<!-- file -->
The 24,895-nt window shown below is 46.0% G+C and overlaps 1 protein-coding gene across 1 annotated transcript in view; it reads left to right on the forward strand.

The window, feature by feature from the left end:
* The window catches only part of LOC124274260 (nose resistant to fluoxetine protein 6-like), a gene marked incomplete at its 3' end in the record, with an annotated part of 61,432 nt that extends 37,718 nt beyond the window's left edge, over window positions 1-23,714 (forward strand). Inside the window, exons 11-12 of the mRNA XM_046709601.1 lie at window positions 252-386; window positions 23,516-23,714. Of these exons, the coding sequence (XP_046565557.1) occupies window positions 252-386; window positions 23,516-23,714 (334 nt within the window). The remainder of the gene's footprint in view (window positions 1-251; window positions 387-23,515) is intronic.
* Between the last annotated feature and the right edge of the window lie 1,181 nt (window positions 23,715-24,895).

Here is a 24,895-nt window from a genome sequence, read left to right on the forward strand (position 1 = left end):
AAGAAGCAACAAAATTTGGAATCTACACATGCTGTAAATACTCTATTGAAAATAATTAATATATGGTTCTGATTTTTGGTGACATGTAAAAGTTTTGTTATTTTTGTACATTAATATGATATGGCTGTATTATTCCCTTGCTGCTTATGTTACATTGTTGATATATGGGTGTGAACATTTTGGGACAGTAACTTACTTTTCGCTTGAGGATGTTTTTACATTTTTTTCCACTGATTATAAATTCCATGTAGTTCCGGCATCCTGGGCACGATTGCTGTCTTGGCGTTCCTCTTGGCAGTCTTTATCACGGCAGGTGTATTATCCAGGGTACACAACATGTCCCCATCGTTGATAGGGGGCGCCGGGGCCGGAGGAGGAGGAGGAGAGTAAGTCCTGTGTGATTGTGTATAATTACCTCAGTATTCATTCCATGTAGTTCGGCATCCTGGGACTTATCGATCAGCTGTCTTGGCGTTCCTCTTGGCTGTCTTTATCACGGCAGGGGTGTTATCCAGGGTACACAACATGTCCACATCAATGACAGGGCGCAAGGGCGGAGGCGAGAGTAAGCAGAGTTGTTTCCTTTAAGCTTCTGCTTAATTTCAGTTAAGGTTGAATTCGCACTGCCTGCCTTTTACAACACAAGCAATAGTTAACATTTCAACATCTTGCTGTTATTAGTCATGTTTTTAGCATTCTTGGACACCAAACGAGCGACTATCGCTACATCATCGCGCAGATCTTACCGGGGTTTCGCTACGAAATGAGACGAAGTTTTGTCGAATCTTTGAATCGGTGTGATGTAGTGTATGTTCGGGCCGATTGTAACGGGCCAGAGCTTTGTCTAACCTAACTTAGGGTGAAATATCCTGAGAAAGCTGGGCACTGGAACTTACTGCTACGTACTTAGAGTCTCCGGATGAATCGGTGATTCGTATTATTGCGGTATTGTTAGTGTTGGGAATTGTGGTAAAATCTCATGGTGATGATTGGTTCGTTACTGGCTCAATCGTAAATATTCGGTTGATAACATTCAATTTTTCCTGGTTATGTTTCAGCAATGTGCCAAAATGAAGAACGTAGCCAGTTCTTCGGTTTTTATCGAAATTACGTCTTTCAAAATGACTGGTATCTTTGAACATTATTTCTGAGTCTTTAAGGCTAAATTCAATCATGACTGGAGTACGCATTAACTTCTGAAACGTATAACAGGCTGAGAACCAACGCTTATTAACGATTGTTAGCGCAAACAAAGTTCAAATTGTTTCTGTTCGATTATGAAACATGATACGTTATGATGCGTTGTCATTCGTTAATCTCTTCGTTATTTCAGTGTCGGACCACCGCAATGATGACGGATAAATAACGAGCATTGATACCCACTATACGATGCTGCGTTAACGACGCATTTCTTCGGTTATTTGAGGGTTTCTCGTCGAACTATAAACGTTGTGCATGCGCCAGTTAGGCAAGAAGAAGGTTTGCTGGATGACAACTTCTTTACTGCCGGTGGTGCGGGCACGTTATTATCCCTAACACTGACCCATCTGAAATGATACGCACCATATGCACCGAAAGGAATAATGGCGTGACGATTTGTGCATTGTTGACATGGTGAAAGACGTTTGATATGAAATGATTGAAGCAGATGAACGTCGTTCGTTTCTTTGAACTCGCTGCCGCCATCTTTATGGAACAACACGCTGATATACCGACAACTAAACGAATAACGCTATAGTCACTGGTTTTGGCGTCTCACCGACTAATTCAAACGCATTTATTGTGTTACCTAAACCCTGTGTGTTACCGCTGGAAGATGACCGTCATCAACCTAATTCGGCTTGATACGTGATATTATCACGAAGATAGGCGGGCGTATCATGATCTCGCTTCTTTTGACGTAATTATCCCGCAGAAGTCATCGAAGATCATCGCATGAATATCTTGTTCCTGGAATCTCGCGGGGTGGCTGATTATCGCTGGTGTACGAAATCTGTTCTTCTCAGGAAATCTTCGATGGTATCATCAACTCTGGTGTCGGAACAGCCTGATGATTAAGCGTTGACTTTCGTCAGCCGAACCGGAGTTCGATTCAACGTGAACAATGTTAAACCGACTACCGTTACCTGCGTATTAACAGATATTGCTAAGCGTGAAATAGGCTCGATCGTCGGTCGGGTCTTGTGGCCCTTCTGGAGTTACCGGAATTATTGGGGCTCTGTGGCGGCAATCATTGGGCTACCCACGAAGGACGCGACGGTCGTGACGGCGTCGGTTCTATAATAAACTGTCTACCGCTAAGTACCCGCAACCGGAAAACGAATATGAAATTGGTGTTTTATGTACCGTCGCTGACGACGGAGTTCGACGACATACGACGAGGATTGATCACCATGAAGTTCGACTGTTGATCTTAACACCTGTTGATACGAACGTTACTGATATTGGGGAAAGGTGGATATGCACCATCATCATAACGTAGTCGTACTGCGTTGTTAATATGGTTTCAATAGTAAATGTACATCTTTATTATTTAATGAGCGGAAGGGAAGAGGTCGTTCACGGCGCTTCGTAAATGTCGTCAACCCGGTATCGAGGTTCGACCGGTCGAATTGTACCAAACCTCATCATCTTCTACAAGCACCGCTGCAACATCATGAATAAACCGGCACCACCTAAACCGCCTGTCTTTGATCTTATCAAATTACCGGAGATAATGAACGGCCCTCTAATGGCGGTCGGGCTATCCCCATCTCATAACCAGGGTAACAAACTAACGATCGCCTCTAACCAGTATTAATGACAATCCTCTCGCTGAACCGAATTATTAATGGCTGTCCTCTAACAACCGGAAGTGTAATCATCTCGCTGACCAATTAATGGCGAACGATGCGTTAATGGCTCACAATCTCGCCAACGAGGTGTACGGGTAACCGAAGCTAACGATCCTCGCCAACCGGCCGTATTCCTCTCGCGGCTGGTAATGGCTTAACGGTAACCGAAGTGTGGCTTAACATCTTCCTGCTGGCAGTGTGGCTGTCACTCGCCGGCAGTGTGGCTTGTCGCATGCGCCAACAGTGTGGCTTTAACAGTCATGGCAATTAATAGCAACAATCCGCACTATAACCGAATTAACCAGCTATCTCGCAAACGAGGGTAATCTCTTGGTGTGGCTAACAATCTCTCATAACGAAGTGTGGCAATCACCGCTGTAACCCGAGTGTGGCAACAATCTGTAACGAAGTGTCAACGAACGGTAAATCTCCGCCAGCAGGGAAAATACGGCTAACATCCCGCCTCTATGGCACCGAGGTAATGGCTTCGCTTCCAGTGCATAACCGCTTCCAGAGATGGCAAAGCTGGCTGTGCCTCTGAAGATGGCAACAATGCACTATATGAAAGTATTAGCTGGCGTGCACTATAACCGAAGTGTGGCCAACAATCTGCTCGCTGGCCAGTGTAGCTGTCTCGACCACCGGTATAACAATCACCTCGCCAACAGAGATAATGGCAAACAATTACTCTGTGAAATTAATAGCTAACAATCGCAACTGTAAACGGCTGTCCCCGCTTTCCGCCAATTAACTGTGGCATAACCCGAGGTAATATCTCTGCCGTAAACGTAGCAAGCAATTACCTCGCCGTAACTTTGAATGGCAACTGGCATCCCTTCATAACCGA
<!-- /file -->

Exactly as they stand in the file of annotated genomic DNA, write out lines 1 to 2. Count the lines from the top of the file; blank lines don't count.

The 24,895-nt window shown below is 46.0% G+C and overlaps 1 protein-coding gene across 1 annotated transcript in view; it reads left to right on the forward strand.

The window, feature by feature from the left end: